Edit a new vhost file (like /etc/apache2/sites-available/test.loc):
<VirtualHost *:80> ServerAdmin webmaster@localhost ServerName test.loc ServerAlias *.test.loc # This will be the wildcarded document root. Any folder you create in /var/www/test will be automatically a subdomain name. VirtualDocumentRoot /var/www/test/%-3 # For symlinking your projects and htaccesses to work <Directory /> Options FollowSymLinks AllowOverride All </Directory> ErrorLog /var/log/apache2/vhosts-error.log # Possible values include: debug, info, notice, warn, error, crit, # alert, emerg. LogLevel warn CustomLog /var/log/apache2/vhosts-access.log combined </VirtualHost>
Disable the main vhost site (named default):
sudo a2dissite default
Enable your site (enter the right vhost filename)
sudo a2ensite test.loc
Create a new webserver root folder. This will be the folder which’ll be called if you just call http://test.loc/ (please pay attention for the folder named _ (underscore), it’s not a typing mistake)
Before going further, I’d like to explain to you the VirtualDocumentRoot directive a bit more. The %-3 means ‘give me the third dot-splitted string of the domain from right to left’. This way you can pick any level deep subdomain you want.
Let me give you another more ‘advanced’ example with two-level deep subdomains (like bar.foo.test.loc):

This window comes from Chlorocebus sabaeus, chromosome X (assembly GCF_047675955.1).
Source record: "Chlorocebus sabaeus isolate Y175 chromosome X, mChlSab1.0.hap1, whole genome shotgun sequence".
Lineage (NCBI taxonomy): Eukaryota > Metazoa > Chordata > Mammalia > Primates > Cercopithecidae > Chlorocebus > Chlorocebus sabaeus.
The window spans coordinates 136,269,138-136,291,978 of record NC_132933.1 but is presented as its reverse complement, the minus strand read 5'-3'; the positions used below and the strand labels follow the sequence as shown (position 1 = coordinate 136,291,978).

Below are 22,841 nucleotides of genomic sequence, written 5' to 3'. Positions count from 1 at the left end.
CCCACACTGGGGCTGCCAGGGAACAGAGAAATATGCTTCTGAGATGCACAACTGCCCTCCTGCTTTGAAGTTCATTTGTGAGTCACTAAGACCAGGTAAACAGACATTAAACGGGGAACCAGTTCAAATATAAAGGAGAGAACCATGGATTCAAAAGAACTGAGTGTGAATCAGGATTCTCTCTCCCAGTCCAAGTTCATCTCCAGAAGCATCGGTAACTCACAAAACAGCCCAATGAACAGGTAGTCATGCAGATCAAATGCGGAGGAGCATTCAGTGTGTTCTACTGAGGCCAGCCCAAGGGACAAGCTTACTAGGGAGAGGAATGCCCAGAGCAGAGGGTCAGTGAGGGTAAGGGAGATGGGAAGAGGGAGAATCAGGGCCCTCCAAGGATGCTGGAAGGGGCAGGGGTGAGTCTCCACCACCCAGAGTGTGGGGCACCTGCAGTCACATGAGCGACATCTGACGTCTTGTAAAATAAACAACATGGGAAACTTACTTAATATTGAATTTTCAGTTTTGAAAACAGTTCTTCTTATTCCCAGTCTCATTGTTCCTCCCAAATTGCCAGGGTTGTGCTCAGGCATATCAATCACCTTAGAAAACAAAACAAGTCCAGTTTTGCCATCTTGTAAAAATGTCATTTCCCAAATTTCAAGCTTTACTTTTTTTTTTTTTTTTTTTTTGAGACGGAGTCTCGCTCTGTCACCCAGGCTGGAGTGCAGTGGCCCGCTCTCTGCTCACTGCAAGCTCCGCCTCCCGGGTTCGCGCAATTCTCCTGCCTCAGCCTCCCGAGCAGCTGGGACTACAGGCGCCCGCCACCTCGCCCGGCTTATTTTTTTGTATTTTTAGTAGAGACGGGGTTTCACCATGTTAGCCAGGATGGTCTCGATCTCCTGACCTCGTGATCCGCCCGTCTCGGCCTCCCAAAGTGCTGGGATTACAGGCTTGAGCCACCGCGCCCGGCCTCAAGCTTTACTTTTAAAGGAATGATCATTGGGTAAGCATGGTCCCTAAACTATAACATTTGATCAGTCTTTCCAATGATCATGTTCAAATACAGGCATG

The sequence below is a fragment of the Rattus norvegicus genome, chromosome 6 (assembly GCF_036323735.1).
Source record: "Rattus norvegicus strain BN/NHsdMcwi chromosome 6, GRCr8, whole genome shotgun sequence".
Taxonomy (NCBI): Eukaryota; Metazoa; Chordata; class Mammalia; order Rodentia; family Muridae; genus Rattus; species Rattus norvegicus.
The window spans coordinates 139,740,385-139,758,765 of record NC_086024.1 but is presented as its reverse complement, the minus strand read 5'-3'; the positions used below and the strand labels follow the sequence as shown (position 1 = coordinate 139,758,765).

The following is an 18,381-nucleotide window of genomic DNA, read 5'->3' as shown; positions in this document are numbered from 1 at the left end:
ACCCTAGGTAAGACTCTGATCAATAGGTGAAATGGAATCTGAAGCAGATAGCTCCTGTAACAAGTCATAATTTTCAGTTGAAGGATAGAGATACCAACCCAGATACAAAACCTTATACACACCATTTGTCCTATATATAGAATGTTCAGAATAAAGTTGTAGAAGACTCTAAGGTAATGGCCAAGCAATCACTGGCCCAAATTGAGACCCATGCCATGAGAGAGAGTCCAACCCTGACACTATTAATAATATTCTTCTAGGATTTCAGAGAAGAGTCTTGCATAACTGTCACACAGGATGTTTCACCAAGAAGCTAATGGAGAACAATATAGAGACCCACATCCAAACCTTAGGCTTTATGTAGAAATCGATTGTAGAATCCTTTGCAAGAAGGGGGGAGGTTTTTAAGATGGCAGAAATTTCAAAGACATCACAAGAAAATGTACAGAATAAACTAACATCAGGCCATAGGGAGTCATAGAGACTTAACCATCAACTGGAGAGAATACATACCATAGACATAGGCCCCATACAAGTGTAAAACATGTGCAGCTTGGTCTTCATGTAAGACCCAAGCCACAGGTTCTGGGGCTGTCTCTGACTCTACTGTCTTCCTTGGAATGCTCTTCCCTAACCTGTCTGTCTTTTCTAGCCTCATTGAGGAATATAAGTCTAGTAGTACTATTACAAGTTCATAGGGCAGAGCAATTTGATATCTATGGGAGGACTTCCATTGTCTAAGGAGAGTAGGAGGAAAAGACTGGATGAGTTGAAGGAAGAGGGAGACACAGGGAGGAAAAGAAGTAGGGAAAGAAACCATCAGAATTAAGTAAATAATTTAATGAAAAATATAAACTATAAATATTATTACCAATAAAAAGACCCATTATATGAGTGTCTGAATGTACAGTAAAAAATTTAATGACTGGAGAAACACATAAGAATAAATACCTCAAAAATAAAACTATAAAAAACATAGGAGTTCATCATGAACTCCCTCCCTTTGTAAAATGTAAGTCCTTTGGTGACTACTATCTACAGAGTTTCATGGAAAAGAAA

Which would mean that if you enter a domain like bar.foo.test.loc apache will try to find the folder /var/www/test/foo/bar/ and serve this one as the main domain.
Some people would ask ‘Alright smarta.. uhm.. smart guy, but I want to access foo.test.loc too, without the bar. How do I do that?’.
Well, that’s done with the ‘magic’ folder _
For example, if you’d want foo.test.loc, you’d create the folder /var/www/test/foo/_ which would be the server root for it.
Unfortunately, there’s one little catch in this example: while calling bar.foo.test.loc, it won’t automatically fallback to foo.test.loc if you don’t have the /var/www/foo/bar folder, but it will always fallback to bar.foo.test.loc from anything.bar.foo.test.loc, because you didn’t explicitly tell vhost_alias for the deeper level (which’d btw be %-5, as the fifth string from right).
If you’re a mazochist, you can always take a look on the documentation for vhost_alias which has a few more examples and explanations about it.
Next thing: the .htaccess file in your project folder. Why, you ask? It’s because without it apache2 thinks without it that the webserver root is /var/www and you can forget your precious url rewrites.
So, open up the main .htaccess file of your project and just put this line into it:
That’s it, folks!
Now all you’ve got to do is copy/symlink the project folder every time to a according folder under /var/www/test, put the oneliner into your htaccess file, and have fun with developing. No more vhosts, /etc/hosts or any other boring *hosts. The folder /var/www/test/project_a magically becomes http://project_a.test.loc/, /var/www/test/project_b becomes http://project_b.test.loc/, and so on.
I hope somebody finds it useful, as I couldn’t find any tutorials which cover all of it properly with this folder structure.
As the subsubdomains and subdomain stuff with vhost_alias are a bit confusing, please feel free to ask me any questions.